Wednesday, August 19, 2015

Interview With Explorer Planning to Walk the Zambezi River

The Zambezi River stretches for nearly 1600 miles (2574 km) across central and east Africa, meandering its way through Zambia and Angola, as well as along the borders of Namibia, Botswana, and Zimbabwe, before flowing into Mozambique on its way to the Indian Ocean. Its route passes through thick forests, pastoral grasslands, and dense swamps that are at times nearly impassable. Along the way, the river features numerous rapids with intense whitewater, and more than a few waterfalls – including the absolutely massive Victoria Falls, often referred to locally as the "Smoke that Thunders." In other words, the Zambezi follows a route that is remote and difficult, which is exactly why one explorer wants to trek it.

Starting in November of this year, British adventurer Chaz Powell will set out to walk the entire length of the river, source to sea. He'll undertake this major expedition not just for the challenge and adventure, but to raise awareness of the rising amount of wildlife crime taking place in Africa and other parts of the world, where poaching has become a serious issue.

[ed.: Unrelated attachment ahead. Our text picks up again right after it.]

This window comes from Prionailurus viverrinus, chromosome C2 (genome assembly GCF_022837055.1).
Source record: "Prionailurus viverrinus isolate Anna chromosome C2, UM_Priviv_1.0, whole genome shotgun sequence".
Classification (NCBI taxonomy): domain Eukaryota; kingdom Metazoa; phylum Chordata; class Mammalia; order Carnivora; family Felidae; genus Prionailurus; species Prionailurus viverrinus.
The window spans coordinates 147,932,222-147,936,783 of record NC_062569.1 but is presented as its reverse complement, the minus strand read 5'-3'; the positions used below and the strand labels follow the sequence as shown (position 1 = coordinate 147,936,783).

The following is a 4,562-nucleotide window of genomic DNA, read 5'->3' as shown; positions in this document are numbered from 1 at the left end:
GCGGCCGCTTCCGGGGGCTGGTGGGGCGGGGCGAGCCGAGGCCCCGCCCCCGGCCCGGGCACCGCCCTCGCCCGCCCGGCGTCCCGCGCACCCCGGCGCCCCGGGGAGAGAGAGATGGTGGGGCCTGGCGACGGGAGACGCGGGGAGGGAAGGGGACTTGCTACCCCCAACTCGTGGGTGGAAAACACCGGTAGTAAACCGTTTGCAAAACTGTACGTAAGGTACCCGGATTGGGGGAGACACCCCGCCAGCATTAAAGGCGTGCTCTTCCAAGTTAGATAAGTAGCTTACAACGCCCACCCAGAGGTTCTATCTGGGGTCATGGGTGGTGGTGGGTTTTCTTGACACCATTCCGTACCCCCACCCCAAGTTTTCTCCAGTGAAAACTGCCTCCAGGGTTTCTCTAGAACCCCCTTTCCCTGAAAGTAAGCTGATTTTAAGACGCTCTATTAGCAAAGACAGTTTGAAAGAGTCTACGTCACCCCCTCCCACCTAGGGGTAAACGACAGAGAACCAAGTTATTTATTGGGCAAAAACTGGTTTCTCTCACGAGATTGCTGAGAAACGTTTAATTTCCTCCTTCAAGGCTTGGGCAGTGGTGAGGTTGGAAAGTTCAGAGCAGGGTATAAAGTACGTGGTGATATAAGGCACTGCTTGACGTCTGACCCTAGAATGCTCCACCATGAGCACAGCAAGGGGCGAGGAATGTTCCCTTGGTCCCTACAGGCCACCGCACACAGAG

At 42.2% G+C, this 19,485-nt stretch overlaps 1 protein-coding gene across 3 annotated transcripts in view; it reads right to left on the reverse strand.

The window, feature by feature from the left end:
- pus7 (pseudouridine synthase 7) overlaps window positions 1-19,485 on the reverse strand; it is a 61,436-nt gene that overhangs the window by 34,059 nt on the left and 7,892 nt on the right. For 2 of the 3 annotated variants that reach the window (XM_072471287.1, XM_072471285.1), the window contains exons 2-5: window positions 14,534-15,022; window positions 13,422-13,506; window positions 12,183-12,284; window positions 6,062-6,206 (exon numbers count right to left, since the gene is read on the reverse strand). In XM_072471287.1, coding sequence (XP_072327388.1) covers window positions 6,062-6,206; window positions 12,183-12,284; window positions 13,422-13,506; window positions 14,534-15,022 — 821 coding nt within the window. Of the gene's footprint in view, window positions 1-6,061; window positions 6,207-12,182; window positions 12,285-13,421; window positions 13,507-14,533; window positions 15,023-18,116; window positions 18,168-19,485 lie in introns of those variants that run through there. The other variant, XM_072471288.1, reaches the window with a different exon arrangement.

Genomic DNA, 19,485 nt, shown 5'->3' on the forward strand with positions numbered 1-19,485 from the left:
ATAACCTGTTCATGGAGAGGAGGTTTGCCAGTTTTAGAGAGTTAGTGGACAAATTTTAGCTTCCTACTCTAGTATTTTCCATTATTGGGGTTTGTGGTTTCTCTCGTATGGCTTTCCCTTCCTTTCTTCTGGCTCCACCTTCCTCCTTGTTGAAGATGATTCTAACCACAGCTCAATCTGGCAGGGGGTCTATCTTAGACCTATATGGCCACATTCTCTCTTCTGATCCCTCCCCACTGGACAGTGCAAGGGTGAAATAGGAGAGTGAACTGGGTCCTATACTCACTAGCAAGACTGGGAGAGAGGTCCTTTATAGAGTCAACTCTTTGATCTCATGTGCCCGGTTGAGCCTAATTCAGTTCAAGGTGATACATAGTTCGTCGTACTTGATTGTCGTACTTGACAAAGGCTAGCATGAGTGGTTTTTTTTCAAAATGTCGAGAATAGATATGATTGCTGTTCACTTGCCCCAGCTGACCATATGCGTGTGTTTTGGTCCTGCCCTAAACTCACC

Recently, Powell sat down with my friends over at to talk about his expedition. In that interview, he discusses what inspired him to become an adventurer, his biggest expedition to date, and his motivations for wanting to walk the Zambezi. He also talks about some of the logistics of the walk, the challenges he'll face along the way, and some of the animals he expects to encounter in the wilderness. Those include lions, elephants, hippos, rhinos, crocs, and a host of others.

When asked about his experience in the field, Chaz admits that he has done some overloading in Africa, and campervaning in Australia, but he has never undertaken a journey like this before. That could prove dangerous out in the wild, where traveling on foot is quite different than anything else he's done.

The expedition is expected to take about six months to complete, and Powell says he plans on wrapping it up around April of next year. You can follow his progress both on Facebook and Twitter, as he ramps up his preparation and gets ready for his November departure. This should be another interesting journey to follow in the weeks ahead.


adventurelisa said...

What an exciting expedition! I know a guy who paddled the Zambezi. Biggest risk, more than the hippos and crocs, is malaria.

Kraig Becker said...

I have to imagine that is a major concern throughout the area. With how wet and humid it is along the length of the river, the area has to be rife with malaria.